Solar-energy-generation systems represent a promising means to reduce global warming. They are also important future energy sources for Japan. The country's installed capacity target for solar-energy-generation systems in 2010 is 4.82GW, but in 2007 the total installed capacity was only 1.92GW. Approximately 80% of these 3 to 5kW systems, such as those on rooftops, are very small and mainly for residential use. However, some large-scale facilities are under construction, and intensive development of related technologies is an urgent need.
In 2006, we began to work on a project for Japan's New Energy and Industrial Technology Development Organization, ‘Verification of Grid Stabilization with Large-scale Photovoltaic (PV) Power Generation Systems.’ Verification tests are carried out at two sites, in Hokuto City (Yamanashi prefecture) and Wakkanai City (Hokkaido). A facility capable of generating approximately 2MW is constructed in Hokuto.1 During the first stage of development in 2006 and 2007, 24 kinds of PV modules were installed with a total capacity of 600kW. Their characteristics were measured and evaluated in preparation for the second stage, a 1.2MW installation begun in 2008, as well as for applicability in future mega-solar systems.
In the first stage, we developed large-scale power conditioners (PCSs) and their associated control and operational systems to connect the PV modules to existing AC systems. These control and operational systems include voltage-fluctuation suppression control to handle PV output fluctuations, low-order harmonics-suppression control, and a fault ride-through control module. We set the PCS capacity at 400kW based on cost, size, and future expansibility considerations (see Table 1 for development specifications).2
Analysis of a miniature model of the Hokuto system confirmed the PCS functions before manufacture and installation. In the tests, the voltage-suppression control reduced the power-system voltage fluctuations to 0.2%. The PCS operates continuously until the voltage drops below 0.4pu for 200ms or longer. Furthermore, the harmonics-suppression control reduced the power system's low-order harmonics currents to within 80% of the guideline. Harmonics analysis showed that the PCS does not always generate low-order harmonics currents. They are sometimes generated by voltage distortions in the power system instead. The PCS suppresses the low-order harmonics current flows by generating the same voltage waveforms as the power system through instantaneous voltage-waveform detection. The PCS in the miniature model used the same algorithm as the real system, and our confirmation tests demonstrated the suitability of these controls.
Figure 1. Measured performance ratio and generated energy density of 24 photovoltaic modules. One of the modules based on copper indium gallium selenide, CI(G)S, had the highest performance ratio (PR).
Specifications and development targets for power conditioners.
| Capacity || 420kVA/400kW|
| Rated AC voltage (Vac)|| 420Vac±10%|
| Rated DC voltage (Vdc)|| 400Vdc|
| Input DC voltage|| 230-600Vdc|
| Switching frequency|| 4-6kHz|
| Conversion efficiency|| >95%|
| || Maximum power point tracking (by choppers)|
| Control functions|| Suppression of ∆Vac |
| || Continuous operation|
| || Suppression of low-order harmonics|
We constructed the PV support structures with ordinary pipes and buried screw pipes in view of the three Rs (reduce cost, recycle, and reuse). We developed special joints to connect the pipes, which do not use any concrete. This construction method saved energy and time, and is also ecofriendly. The standard fixed angle of the support structures is 30° (the latitude of Hokuto is 35°). For evaluation we also constructed PV modules at angles of 15 and 45°. The site features both one- and two-axis tracking systems.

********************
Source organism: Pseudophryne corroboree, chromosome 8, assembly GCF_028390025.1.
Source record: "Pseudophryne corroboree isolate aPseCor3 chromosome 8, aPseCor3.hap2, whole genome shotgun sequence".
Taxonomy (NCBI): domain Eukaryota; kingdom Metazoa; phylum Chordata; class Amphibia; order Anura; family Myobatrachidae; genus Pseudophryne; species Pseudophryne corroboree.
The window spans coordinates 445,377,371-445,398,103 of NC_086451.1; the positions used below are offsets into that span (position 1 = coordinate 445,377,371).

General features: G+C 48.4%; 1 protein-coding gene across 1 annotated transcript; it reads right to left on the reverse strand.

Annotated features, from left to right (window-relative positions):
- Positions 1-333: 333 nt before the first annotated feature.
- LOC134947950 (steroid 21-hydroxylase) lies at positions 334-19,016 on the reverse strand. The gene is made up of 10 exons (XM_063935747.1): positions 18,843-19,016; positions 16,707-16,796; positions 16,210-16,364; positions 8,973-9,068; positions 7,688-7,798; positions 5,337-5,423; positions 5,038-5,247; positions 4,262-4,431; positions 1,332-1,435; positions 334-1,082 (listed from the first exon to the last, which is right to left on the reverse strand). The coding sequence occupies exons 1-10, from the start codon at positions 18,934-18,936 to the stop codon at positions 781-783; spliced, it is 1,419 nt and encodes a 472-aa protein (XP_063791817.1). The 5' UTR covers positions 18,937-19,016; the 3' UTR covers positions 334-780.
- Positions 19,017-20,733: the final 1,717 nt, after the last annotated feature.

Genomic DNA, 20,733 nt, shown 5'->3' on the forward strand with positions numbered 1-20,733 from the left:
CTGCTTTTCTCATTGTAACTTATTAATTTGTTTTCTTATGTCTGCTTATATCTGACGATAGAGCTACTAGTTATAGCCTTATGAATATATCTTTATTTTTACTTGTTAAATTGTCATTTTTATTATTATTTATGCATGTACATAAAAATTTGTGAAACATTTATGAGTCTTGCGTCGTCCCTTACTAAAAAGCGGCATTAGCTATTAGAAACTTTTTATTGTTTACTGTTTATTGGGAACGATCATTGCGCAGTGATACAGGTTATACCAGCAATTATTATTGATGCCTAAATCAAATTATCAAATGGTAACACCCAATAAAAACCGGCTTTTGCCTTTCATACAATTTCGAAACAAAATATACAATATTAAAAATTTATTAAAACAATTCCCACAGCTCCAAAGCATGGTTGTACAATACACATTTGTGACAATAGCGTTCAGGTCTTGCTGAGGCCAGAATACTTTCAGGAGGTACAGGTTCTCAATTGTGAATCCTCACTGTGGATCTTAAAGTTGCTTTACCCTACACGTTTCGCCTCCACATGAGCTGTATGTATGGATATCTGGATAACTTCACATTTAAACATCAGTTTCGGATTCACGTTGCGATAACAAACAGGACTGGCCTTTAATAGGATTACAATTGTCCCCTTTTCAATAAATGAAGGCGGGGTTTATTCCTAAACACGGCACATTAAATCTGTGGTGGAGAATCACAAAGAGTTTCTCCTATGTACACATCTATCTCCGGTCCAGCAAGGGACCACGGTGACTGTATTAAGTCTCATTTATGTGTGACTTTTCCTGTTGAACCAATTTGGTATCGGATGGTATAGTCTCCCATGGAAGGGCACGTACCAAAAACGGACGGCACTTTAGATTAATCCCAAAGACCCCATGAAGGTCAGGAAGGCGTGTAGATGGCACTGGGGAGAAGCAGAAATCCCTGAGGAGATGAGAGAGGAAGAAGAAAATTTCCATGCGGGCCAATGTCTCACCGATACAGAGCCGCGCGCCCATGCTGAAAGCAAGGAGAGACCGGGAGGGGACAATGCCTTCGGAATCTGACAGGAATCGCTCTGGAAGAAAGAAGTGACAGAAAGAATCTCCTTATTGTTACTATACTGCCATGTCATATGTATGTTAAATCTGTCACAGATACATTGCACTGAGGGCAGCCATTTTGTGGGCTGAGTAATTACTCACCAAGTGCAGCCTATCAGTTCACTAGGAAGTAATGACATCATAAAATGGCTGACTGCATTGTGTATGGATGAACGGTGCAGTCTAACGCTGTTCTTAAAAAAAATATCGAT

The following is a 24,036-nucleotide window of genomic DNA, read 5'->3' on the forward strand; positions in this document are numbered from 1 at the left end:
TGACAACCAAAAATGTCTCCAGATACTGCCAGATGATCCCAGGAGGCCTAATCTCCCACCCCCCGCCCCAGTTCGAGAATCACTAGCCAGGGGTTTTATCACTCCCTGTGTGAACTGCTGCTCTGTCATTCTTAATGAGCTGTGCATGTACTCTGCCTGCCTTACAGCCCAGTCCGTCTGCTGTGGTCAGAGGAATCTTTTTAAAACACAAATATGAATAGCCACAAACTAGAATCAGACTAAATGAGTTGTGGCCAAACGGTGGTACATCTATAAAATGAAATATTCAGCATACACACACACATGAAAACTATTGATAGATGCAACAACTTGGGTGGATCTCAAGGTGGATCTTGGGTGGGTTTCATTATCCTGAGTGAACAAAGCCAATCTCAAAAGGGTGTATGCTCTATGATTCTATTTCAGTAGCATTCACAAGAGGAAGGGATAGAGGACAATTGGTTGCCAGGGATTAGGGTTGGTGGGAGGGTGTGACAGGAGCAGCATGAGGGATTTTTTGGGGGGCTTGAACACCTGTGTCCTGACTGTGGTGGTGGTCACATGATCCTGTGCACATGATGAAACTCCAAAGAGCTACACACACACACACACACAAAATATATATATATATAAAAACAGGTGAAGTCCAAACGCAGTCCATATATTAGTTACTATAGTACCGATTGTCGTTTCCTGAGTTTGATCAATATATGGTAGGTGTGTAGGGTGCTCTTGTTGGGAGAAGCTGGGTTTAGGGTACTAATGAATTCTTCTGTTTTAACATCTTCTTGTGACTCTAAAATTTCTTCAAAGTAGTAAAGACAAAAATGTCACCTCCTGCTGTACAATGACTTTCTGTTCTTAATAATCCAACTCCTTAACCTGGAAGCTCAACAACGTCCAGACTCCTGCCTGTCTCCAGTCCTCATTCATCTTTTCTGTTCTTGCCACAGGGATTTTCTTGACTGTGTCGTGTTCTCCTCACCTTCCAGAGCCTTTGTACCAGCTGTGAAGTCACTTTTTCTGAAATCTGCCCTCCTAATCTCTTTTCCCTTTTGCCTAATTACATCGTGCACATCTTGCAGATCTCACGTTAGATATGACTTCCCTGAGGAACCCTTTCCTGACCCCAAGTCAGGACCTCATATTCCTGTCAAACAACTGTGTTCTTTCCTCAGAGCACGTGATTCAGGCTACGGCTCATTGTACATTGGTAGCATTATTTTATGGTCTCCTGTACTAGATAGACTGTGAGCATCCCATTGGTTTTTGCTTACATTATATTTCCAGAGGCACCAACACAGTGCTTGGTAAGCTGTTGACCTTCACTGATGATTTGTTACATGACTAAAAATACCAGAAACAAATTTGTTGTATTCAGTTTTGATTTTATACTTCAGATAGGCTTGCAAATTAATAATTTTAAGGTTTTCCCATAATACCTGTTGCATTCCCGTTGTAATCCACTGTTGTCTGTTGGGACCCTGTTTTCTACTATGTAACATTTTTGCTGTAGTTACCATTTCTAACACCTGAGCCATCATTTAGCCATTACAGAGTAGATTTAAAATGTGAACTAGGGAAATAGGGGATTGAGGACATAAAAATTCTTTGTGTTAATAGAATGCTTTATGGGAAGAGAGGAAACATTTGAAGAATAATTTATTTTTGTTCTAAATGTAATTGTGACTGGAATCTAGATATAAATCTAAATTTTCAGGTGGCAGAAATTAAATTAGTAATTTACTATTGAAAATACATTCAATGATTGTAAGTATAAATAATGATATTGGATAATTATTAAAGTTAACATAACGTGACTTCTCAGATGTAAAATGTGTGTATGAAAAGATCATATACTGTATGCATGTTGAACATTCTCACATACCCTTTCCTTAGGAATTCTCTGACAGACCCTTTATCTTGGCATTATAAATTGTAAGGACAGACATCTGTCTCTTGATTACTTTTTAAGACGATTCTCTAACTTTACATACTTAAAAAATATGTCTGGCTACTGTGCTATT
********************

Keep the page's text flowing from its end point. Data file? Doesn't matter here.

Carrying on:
Figure 1 shows the measured performance ratio (PR) and generated energy density of the 24 types of PV modules used in the first stage. The PR is defined as the ratio of the generated power to the designated rated power of a given PV module. We collected data between April and December 2008. The measured PRs range from approximately 75 to 95% because of losses to, e.g., shade and PCSs. PV modules with high PRs did not always have high energy densities.
We are evaluating the environmental effects and life cycle of the mega-solar system during and after construction. For example, we calculated the energy-payback time (EPT) with currently available data.3 The copper indium gallium selenide-based PV cells have the smallest EPTs, the lowest carbon-dioxide emissions, and the fewest environmental effects. These results will be recalculated and re-evaluated using accumulated measured site data, such as PV-generation characteristics, as construction of the second stage of the Hokuto mega-solar system continues.
We thank the Japanese New Energy and Industrial Technology Development Organization for supporting this research.
Hiroo Konishi, Mitsuru Kudou, Shinya Takagi, Ryou Tanaka
Solar Project Headquarters
NTT Facilities Inc.
Hiroo Konishi received a master's degree in electrical engineering from Osaka University in 1972. He joined Hitachi Research Laboratory in the same year. Since then, he has worked on research and development of high-voltage direct current (HVDC). In 2006, he began working on development of solar systems as a manager at Solar Project Headquarters. His research interests focus on power-electronics applications in power systems. He received a PhD from Osaka University in 1989 and is a senior member of the Institute of Electrical Engineers of Japan (IEEJ).